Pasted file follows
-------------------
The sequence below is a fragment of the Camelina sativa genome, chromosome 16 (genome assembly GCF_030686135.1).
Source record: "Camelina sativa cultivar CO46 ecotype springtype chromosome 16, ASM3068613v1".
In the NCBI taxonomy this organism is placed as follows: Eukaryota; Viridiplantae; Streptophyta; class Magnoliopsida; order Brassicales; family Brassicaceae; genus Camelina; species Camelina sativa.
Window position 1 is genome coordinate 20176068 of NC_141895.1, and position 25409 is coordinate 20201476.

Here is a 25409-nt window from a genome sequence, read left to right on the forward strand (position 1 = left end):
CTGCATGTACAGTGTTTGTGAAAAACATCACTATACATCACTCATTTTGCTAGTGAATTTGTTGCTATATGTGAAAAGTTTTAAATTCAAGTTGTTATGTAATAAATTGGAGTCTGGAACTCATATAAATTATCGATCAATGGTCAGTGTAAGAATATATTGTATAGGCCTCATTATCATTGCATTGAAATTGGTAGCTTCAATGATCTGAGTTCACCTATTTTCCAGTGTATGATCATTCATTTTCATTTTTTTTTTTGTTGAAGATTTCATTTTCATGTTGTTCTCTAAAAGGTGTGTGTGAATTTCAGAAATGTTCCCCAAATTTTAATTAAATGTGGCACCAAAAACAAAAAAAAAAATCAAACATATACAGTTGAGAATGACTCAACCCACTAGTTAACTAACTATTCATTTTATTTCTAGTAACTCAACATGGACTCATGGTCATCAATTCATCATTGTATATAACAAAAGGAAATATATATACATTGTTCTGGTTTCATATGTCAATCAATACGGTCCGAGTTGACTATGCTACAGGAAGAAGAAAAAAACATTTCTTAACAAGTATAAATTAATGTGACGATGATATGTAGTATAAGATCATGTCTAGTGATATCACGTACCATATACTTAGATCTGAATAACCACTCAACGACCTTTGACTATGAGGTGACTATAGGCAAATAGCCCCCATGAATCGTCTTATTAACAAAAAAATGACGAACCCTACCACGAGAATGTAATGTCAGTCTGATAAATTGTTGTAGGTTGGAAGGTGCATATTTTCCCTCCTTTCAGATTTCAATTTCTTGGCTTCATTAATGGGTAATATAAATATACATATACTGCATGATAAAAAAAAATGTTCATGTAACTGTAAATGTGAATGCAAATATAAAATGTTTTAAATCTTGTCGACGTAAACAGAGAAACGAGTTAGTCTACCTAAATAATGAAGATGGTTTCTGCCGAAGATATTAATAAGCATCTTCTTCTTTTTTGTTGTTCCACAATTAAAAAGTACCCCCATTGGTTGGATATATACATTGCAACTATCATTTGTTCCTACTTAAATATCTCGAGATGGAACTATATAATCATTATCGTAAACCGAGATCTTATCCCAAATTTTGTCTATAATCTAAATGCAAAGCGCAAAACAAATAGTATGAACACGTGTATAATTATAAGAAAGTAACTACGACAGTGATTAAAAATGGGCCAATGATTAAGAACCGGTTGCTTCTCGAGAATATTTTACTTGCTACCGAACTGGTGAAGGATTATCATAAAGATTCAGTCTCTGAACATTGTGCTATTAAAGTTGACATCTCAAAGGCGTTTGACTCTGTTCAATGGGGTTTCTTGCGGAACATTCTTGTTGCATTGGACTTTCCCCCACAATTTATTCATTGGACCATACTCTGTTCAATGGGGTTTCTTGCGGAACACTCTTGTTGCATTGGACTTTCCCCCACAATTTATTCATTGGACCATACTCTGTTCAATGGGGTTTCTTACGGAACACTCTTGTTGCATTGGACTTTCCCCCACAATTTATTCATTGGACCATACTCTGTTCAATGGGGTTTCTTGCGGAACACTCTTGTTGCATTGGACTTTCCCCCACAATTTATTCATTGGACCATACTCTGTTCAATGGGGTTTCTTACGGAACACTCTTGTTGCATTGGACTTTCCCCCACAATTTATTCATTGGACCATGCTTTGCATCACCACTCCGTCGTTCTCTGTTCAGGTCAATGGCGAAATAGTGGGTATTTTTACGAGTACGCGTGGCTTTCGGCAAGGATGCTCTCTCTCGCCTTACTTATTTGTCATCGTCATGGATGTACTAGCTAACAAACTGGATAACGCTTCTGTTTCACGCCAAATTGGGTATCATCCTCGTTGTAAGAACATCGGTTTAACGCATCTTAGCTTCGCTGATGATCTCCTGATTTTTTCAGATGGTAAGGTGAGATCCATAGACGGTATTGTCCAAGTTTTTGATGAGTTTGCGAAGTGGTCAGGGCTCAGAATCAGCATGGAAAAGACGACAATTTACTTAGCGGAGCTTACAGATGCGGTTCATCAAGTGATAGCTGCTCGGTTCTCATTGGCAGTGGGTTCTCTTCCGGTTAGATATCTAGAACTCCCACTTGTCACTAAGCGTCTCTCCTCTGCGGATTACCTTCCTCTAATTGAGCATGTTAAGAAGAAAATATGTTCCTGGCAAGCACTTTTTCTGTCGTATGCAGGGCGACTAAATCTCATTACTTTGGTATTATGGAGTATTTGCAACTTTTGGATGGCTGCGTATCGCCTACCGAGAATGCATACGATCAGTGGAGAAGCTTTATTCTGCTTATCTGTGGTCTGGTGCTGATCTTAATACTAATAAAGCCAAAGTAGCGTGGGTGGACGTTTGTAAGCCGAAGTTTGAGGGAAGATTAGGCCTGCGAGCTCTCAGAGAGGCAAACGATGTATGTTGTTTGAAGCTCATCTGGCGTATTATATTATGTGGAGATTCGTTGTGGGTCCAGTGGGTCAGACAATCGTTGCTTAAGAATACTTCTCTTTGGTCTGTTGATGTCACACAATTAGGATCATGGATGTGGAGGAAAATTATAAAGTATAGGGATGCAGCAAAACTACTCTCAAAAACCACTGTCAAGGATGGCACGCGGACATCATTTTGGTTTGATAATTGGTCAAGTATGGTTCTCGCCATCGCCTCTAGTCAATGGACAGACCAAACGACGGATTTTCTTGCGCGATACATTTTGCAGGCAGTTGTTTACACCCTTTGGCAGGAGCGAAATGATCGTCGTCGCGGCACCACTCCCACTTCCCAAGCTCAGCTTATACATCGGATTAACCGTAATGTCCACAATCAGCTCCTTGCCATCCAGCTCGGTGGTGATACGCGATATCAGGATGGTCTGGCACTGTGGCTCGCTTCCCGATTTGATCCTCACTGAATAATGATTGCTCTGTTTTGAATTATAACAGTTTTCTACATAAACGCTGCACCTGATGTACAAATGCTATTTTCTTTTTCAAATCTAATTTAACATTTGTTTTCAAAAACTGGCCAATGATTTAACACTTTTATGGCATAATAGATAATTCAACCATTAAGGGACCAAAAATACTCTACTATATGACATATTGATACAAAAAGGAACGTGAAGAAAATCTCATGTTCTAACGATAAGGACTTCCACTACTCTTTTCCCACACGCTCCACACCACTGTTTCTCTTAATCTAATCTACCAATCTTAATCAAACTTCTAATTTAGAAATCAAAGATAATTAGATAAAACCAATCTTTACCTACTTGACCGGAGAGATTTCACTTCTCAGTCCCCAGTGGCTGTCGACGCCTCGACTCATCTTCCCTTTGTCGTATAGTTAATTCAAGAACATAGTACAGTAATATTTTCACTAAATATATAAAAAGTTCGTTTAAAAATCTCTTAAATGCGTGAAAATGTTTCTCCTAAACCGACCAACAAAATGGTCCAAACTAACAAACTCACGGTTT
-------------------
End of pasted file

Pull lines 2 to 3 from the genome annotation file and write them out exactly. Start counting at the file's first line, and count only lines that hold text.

Source record: "Camelina sativa cultivar CO46 ecotype springtype chromosome 16, ASM3068613v1".
In the NCBI taxonomy this organism is placed as follows: Eukaryota; Viridiplantae; Streptophyta; class Magnoliopsida; order Brassicales; family Brassicaceae; genus Camelina; species Camelina sativa.